Denver District Attorney Mitch Morrissey, with his erroneous charges and prosecution of juror rights educators Mark Iannicelli and Eric Brandt, is creating countless fully informed jurors. In just the last 24 hours, I have received Google alerts showing what a great job Morrissey is doing of getting the information we teach—previously only shared very locally at the courthouse—out to the wider Denver community.
Yesterday, The Denver Post Editorial Board published an opinion piece informing Denver residents that:
The district attorney’s office says the two arrested men were targeting actual jury pool members. Yet even if that were true, so what? If they were not advocating a specific course of action in a specific trial, how could they be guilty of trying “to influence a juror’s vote,” as Colorado’s law defines tampering?
Their jury nullification literature, as it happens, merely offered general statements, such as, “Juror nullification is your right to refuse to enforce bad laws and bad prosecutions.”
Four years ago, prosecutors in New York City charged a retired chemistry professor with jury tampering after he stood outside a federal courthouse handing out information on jury nullification. But Judge Kimba M. Wood of federal district court wouldn’t buy it. She ruled that prosecutors needed to show the protester meant to influence jurors in a specific case, and dismissed all charges.
Denver officials should be held to no less of a standard.
Click through for the entire editorial, which not only argues for our First Amendment right to share our literature, even with prospective jurors, but also acknowledges that jury nullification is a mainstream idea and legal to exercise as a juror—”not some crank theory concocted out of the blue”. (A couple of historical corrections needed in the article: John Peter Zenger and Andrew (not Alexander) Hamilton.)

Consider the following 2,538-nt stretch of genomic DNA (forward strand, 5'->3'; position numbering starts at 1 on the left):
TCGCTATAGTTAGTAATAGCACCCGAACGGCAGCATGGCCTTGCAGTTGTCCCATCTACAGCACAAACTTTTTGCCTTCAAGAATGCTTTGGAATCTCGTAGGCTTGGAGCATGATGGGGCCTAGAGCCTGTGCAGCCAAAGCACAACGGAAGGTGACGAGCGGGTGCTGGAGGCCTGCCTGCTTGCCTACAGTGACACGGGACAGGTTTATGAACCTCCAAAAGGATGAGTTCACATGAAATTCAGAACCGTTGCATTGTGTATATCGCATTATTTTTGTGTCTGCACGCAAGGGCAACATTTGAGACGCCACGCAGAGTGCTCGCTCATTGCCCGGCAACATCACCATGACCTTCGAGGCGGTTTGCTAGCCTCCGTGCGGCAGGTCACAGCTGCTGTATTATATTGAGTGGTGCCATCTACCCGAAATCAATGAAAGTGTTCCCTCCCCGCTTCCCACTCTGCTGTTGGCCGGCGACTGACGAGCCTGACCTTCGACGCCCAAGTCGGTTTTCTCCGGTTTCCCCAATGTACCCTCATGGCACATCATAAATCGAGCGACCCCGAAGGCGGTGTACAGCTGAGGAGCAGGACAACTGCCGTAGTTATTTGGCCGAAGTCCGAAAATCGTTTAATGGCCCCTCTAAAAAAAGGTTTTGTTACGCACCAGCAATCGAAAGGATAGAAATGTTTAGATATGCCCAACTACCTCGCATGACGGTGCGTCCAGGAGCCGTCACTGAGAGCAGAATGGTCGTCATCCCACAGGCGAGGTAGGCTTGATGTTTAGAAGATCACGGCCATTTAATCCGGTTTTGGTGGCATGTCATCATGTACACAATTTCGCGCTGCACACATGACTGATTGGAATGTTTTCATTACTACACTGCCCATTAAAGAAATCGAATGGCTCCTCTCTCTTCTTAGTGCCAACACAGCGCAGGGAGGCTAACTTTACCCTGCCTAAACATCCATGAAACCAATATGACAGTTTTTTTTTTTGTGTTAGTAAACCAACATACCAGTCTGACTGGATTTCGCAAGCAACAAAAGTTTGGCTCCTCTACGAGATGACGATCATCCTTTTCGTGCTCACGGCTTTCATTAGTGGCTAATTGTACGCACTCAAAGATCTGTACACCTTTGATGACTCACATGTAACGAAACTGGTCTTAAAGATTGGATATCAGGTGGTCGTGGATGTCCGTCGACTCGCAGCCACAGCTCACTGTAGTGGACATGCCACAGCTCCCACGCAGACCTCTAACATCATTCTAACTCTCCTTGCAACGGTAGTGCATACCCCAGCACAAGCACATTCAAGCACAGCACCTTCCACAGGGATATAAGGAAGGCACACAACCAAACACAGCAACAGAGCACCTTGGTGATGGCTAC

Additionally, Mr. Morrissey has also managed to make this such a newsworthy event that it has been reported on television as well on the Denver CBS affiliate:
CBS4 in Denver, not only showed our Your Jury Rights: True or False? brochure to all its viewers, but also informed them that “Jury nullification is when a juror believes a defendant is guilty of a crime, but disagrees with the law and returns a not guilty verdict instead.”
If Mr. Morrissey’s intent was to keep jurors in the dark about their full, legal authority to conscientiously acquit via jury nullification, he is failing miserably. The simple fact is that putting this information in the media spreads it to FAR more people and MUCH faster than handing it out at courthouses.
Moreover, if Mr. Morrissey is so short-sighted as to fail to anticipate what will happen if he should push this all the way to trial by jury, it’s going to be interesting to see how a prosecutor is going to deal with what one imagines would certainly be a fully informed jury given that our literature would presumably be in evidence. What kind of rapport can an attorney establish with jurors who realize that his mission in that courtroom is not only to keep them, but ALL jurors, in the dark about their right to vote Not Guilty when they believe the law is unjust or that the prosecutor is unjustly abusing it in cases before them?